Research: Low Back Pain & Spondylolysis

This research evaluates whether the one-legged hyperextension test can assist in the clinical detection of active spondylolysis.

Use of the one-legged hyperextension test and magnetic resonance imaging in the diagnosis of active spondylolysis. 

Masci L, Pike J, Malara F, et al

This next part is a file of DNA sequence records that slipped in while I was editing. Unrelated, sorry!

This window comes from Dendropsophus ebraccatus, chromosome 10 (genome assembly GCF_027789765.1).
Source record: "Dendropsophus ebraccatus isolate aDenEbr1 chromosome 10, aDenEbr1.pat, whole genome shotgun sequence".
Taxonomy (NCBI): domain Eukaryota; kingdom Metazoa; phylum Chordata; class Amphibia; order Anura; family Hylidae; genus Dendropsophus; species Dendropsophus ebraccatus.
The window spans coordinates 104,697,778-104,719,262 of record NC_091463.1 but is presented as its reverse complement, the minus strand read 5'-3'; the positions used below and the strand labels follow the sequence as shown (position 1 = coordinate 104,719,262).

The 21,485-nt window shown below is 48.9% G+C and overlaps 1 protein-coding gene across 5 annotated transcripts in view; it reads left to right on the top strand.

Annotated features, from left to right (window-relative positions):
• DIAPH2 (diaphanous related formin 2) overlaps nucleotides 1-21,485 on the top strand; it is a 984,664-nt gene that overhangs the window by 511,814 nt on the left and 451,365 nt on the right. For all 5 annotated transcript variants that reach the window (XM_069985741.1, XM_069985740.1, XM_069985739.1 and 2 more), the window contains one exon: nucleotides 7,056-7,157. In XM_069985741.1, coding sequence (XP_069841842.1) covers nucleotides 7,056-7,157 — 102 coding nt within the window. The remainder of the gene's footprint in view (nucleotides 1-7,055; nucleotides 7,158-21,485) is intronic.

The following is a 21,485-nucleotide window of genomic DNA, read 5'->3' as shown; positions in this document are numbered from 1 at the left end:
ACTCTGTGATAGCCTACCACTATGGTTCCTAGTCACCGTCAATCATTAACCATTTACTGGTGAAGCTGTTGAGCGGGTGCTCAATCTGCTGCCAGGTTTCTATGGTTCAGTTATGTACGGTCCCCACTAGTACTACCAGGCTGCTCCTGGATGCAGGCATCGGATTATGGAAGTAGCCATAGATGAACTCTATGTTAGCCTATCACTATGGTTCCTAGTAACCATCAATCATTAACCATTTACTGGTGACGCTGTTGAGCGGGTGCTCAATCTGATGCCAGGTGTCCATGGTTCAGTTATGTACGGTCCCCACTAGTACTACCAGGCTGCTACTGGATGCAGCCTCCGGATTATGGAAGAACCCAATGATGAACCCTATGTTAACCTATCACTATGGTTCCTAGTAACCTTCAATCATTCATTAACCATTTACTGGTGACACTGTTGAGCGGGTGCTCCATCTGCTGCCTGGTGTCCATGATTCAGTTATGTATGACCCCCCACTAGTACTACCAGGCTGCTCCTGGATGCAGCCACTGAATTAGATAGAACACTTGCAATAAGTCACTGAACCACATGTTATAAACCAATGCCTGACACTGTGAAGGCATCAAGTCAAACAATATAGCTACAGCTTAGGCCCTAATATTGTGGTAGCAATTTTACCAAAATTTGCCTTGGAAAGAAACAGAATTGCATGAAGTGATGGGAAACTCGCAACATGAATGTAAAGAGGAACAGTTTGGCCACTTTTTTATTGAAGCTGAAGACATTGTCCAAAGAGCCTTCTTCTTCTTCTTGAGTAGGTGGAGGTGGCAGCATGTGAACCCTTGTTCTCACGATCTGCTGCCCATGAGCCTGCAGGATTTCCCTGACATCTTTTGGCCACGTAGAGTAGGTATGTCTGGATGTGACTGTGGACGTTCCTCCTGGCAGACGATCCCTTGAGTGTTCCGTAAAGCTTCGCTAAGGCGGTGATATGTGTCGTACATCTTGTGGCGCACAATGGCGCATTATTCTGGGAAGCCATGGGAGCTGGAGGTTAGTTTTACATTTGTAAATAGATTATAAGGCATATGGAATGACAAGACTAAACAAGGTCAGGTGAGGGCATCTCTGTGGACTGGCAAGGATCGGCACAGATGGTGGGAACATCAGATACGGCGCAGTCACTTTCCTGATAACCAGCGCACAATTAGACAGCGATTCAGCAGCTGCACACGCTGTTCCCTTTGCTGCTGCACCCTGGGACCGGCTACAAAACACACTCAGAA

These results suggest that there is a high rate of active spondylolysis in active athletes with low back pain. The one-legged hyperextension test is not useful in detecting active spondylolysis and should not be relied on to exclude the diagnosis. MRI is inferior to bone scintigraphy (with SPECT)/computed tomography. Bone scintigraphy (with SPECT) should remain the first-line investigation of active athletes with low back pain followed by limited computed tomography if bone scintigraphy is positive.